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One of the last typewriters to be repaired at Typewriters ‘N Things got its overhaul on Dec. 19. After servicing typewriters for nearly 40 years, Bino Gan is closing his New York City shop.

Nicole Bengiveno • New York Times,

Bino Gan started his shop in 1987. Typewriters have gone the way of the rotary telephone.

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Typewriter repair shop for the rich and famous closes on Tuesday

  • Article by: COREY KILGANNON
  • New York Times
  • December 28, 2013 - 6:39 PM

Bino Gan has never seen any of Woody Allen’s movies, but in his own way he has helped in the ­writing of them. Gan has made sure that the famous Olympia typewriter Allen uses to write his screenplays is always in good pecking order.

Gan also is not a huge fan of Francis Ford Coppola, but he did service the Olivetti that Coppola used to write the Oscar-winning screenplay for “The Godfather.” (Yes, Gan has seen it.)

He has also serviced the typewriters of writer and ­editor William Packard and celebrities like designer Tommy Hilfiger. Despite Gan’s link to boldface names, a majority of his customers have been the many local writers he has kept clacking away during his nearly 40 years as a typewriter ­repairman.

But Gan’s typewriter-fixing days are coming to a close. He is shuttering his shop, Typewriters ‘N Things, for good on Tuesday. “I’ve been working on typewriters most of my life, and I’m a little tired,” said Gan, who with his wife, Nita, now mostly sells office supplies at the shop. Gan is only 60, but “you age faster in the retail business,” he said.

“My last vacation was in 2006,” said Gan, who plans on relaxing at his home in Dumont, N.J.

Aside from test-tapping the keys to evaluate a unit’s condition, Gan said he has never really used a typewriter himself — nor a computer, for that matter.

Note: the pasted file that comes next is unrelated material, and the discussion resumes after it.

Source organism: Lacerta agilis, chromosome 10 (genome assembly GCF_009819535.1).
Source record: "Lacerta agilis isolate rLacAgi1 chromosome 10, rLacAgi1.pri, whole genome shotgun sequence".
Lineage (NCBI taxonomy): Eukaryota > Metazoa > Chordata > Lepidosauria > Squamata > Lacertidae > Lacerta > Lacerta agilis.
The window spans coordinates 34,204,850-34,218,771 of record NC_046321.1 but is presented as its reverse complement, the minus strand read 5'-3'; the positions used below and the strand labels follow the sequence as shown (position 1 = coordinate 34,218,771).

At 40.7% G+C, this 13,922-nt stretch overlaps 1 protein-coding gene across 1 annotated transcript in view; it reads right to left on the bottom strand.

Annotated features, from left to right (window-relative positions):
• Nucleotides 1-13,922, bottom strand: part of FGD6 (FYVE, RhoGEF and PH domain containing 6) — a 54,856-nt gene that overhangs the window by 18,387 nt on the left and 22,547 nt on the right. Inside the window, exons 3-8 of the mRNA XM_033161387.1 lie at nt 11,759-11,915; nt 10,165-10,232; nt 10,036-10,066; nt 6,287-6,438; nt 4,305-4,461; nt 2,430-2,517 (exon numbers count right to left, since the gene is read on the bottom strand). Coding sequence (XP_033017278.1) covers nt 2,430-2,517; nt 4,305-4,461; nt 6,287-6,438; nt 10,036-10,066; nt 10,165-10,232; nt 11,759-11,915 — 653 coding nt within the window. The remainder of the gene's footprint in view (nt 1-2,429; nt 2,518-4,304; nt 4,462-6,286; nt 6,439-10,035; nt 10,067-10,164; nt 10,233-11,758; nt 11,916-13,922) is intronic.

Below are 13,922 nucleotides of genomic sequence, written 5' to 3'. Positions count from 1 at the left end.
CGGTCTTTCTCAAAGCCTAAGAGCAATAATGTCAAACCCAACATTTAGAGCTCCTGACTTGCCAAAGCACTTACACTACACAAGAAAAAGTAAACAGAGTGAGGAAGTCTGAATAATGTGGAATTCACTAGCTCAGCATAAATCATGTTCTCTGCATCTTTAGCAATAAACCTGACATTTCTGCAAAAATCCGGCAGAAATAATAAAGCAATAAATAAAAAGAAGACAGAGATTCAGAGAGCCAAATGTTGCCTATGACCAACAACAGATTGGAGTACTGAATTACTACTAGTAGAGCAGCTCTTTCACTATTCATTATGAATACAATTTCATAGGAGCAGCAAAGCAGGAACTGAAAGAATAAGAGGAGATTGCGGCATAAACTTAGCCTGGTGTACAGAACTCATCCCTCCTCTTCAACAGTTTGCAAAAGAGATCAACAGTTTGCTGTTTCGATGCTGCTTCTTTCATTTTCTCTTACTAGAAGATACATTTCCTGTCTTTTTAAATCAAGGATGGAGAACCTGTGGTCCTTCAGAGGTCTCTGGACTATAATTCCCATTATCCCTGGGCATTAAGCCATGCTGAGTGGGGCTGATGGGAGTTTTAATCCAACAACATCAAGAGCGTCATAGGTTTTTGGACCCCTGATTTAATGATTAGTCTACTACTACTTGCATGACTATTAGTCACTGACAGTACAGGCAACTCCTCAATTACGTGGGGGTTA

A Filipino immigrant, he came to New York in 1976 and learned his trade by working at the typewriter repair shop in midtown Manhattan that his brother opened after he left the Philippines. In 1987, Gan founded his own store, which has moved three times.

Years ago, Gan worked full time on the machines, along with his three other repairmen. But by 2000, with the rise of computers, repair requests had nearly halted, although they have become more common over the past five years.

Some older writers have stayed loyal to typewriters, and some younger ones have become fascinated by them. Also, he said, many parents like to expose their children to them. “People want them as working antiques,” said Gan, one of a dwindling tribe of typewriter repairers still in business in New York.

Numerous customers have brought their typewriters in for one last repair, providing a spike in business for Gan in the waning days of his career.

Customer John Gresham, a 68-year-old attorney, brought in his Royal typewriter from the 1930s for one last cleaning.

“I wanted to make sure I got it in shape while there’s still someone who can fix it,” he said.

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